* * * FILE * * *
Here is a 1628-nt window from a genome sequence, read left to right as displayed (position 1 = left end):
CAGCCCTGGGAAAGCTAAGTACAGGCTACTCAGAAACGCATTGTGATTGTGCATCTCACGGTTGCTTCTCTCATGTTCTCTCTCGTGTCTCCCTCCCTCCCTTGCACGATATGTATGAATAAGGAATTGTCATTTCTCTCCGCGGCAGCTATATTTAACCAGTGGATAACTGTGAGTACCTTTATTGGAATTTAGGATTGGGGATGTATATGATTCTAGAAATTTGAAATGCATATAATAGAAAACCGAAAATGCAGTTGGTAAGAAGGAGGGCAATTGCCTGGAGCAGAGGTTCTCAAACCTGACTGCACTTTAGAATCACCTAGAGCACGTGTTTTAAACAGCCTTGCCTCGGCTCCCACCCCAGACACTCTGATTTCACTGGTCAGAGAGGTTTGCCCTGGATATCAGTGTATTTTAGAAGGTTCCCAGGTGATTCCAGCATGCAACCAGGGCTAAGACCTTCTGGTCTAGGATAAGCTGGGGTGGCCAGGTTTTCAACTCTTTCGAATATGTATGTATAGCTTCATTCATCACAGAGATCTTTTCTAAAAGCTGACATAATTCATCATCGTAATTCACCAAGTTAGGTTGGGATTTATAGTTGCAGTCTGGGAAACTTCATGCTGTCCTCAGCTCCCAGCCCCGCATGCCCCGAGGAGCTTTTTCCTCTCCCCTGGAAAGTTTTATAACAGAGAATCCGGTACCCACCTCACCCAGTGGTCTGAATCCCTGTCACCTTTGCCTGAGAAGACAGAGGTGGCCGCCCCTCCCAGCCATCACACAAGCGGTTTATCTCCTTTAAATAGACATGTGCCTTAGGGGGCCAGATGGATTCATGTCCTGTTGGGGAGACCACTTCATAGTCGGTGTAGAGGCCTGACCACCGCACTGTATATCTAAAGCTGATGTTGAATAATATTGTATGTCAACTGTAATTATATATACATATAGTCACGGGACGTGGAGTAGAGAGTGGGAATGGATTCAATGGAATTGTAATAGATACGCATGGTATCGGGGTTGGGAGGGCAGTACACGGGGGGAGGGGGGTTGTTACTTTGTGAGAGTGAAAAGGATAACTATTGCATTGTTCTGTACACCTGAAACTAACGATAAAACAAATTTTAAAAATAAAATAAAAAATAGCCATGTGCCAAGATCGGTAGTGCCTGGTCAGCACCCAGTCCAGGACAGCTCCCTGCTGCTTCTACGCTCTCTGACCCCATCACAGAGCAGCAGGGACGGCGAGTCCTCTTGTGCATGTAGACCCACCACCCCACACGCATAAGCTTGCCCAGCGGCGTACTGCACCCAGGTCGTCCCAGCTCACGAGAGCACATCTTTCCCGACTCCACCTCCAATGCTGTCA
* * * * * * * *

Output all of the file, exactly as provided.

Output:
Here is a 1628-nt window from a genome sequence, read left to right as displayed (position 1 = left end):
CAGCCCTGGGAAAGCTAAGTACAGGCTACTCAGAAACGCATTGTGATTGTGCATCTCACGGTTGCTTCTCTCATGTTCTCTCTCGTGTCTCCCTCCCTCCCTTGCACGATATGTATGAATAAGGAATTGTCATTTCTCTCCGCGGCAGCTATATTTAACCAGTGGATAACTGTGAGTACCTTTATTGGAATTTAGGATTGGGGATGTATATGATTCTAGAAATTTGAAATGCATATAATAGAAAACCGAAAATGCAGTTGGTAAGAAGGAGGGCAATTGCCTGGAGCAGAGGTTCTCAAACCTGACTGCACTTTAGAATCACCTAGAGCACGTGTTTTAAACAGCCTTGCCTCGGCTCCCACCCCAGACACTCTGATTTCACTGGTCAGAGAGGTTTGCCCTGGATATCAGTGTATTTTAGAAGGTTCCCAGGTGATTCCAGCATGCAACCAGGGCTAAGACCTTCTGGTCTAGGATAAGCTGGGGTGGCCAGGTTTTCAACTCTTTCGAATATGTATGTATAGCTTCATTCATCACAGAGATCTTTTCTAAAAGCTGACATAATTCATCATCGTAATTCACCAAGTTAGGTTGGGATTTATAGTTGCAGTCTGGGAAACTTCATGCTGTCCTCAGCTCCCAGCCCCGCATGCCCCGAGGAGCTTTTTCCTCTCCCCTGGAAAGTTTTATAACAGAGAATCCGGTACCCACCTCACCCAGTGGTCTGAATCCCTGTCACCTTTGCCTGAGAAGACAGAGGTGGCCGCCCCTCCCAGCCATCACACAAGCGGTTTATCTCCTTTAAATAGACATGTGCCTTAGGGGGCCAGATGGATTCATGTCCTGTTGGGGAGACCACTTCATAGTCGGTGTAGAGGCCTGACCACCGCACTGTATATCTAAAGCTGATGTTGAATAATATTGTATGTCAACTGTAATTATATATACATATAGTCACGGGACGTGGAGTAGAGAGTGGGAATGGATTCAATGGAATTGTAATAGATACGCATGGTATCGGGGTTGGGAGGGCAGTACACGGGGGGAGGGGGGTTGTTACTTTGTGAGAGTGAAAAGGATAACTATTGCATTGTTCTGTACACCTGAAACTAACGATAAAACAAATTTTAAAAATAAAATAAAAAATAGCCATGTGCCAAGATCGGTAGTGCCTGGTCAGCACCCAGTCCAGGACAGCTCCCTGCTGCTTCTACGCTCTCTGACCCCATCACAGAGCAGCAGGGACGGCGAGTCCTCTTGTGCATGTAGACCCACCACCCCACACGCATAAGCTTGCCCAGCGGCGTACTGCACCCAGGTCGTCCCAGCTCACGAGAGCACATCTTTCCCGACTCCACCTCCAATGCTGTCA